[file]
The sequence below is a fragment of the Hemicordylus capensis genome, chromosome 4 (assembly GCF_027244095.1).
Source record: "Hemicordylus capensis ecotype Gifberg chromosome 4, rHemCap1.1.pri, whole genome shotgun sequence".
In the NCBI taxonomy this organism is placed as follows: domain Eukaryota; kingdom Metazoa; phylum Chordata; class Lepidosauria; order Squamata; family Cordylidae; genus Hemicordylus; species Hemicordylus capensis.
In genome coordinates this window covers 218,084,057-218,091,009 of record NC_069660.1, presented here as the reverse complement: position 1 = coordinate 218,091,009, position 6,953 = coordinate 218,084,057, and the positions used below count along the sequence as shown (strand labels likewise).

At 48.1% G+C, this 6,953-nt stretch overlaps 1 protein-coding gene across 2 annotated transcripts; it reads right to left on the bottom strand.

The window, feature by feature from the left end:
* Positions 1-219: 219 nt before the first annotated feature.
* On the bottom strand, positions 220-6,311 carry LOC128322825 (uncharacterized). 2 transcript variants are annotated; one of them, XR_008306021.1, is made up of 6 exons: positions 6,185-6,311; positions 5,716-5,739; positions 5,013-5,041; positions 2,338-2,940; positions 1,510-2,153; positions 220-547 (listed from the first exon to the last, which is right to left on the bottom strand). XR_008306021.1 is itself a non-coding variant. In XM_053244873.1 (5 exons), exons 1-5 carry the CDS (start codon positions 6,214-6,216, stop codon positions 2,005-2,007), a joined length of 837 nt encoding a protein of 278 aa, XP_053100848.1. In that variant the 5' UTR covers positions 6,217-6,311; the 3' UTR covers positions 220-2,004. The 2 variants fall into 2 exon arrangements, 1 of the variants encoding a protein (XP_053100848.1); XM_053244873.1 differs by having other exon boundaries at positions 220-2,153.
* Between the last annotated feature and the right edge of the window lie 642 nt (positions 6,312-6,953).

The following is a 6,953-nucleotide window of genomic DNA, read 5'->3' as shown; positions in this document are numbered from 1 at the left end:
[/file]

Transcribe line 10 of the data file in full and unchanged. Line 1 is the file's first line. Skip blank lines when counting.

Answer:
The following is a 6,953-nucleotide window of genomic DNA, read 5'->3' as shown; positions in this document are numbered from 1 at the left end: